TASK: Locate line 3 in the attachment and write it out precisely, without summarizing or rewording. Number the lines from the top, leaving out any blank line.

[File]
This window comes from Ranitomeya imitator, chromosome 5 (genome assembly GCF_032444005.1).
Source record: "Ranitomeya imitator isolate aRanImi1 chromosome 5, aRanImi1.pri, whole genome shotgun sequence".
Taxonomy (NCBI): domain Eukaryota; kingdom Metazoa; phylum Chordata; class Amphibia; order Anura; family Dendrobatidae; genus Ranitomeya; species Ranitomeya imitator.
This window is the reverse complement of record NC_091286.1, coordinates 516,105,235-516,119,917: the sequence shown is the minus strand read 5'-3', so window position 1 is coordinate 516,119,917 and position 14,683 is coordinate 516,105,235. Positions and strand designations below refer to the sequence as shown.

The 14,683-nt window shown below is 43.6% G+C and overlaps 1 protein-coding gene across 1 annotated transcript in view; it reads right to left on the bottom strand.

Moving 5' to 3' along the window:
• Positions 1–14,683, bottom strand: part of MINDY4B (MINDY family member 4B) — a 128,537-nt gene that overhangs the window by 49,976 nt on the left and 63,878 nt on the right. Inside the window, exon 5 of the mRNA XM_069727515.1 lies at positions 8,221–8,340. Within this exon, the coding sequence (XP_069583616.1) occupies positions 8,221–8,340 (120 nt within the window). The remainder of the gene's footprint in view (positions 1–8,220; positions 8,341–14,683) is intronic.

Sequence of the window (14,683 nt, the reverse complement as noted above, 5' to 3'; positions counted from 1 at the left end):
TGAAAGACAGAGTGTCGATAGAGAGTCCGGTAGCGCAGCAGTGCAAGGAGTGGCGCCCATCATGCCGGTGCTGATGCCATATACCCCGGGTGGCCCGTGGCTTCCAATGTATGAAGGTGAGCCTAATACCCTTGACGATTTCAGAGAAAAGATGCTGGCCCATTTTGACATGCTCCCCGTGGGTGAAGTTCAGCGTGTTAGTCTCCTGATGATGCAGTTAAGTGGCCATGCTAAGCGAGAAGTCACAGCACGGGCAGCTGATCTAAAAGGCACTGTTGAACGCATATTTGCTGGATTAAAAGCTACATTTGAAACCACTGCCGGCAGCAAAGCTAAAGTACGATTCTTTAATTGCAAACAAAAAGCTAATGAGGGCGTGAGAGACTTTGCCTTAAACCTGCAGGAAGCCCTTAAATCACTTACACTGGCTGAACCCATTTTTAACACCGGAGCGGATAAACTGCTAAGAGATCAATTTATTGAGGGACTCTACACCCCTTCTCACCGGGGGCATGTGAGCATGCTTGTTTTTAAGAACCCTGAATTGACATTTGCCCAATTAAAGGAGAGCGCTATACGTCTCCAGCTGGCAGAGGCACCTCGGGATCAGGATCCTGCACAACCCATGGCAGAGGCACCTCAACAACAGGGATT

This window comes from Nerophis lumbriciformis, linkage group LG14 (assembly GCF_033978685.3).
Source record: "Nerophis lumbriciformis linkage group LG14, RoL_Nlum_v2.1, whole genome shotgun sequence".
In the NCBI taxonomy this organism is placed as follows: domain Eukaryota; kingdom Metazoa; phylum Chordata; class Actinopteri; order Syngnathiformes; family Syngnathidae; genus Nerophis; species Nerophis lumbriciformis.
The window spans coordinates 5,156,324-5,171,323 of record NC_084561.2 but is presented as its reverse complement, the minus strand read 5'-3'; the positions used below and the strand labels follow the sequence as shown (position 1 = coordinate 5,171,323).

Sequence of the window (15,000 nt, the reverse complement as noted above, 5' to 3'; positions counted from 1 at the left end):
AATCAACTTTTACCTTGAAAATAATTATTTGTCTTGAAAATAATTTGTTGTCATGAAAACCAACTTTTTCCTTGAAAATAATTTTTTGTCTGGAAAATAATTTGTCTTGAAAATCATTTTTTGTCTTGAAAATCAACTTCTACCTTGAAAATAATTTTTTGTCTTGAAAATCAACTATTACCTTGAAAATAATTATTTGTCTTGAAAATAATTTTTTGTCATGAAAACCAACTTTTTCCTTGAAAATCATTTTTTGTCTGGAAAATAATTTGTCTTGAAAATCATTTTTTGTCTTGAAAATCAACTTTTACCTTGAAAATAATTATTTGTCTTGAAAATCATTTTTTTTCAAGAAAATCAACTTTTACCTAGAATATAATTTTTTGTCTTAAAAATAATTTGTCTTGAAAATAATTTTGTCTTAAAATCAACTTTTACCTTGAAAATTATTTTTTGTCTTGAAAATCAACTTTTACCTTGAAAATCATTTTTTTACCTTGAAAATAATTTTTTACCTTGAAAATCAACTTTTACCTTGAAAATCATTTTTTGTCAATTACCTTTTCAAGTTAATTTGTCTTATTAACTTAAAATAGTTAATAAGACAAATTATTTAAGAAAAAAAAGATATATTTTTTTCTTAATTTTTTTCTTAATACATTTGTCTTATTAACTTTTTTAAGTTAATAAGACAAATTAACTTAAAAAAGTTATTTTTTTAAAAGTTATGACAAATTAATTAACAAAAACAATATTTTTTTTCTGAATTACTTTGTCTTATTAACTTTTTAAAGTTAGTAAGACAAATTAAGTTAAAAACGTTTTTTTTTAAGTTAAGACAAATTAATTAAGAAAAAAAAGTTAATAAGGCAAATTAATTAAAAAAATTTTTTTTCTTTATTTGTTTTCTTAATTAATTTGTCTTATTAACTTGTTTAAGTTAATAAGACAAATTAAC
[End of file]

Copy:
Taxonomy (NCBI): domain Eukaryota; kingdom Metazoa; phylum Chordata; class Amphibia; order Anura; family Dendrobatidae; genus Ranitomeya; species Ranitomeya imitator.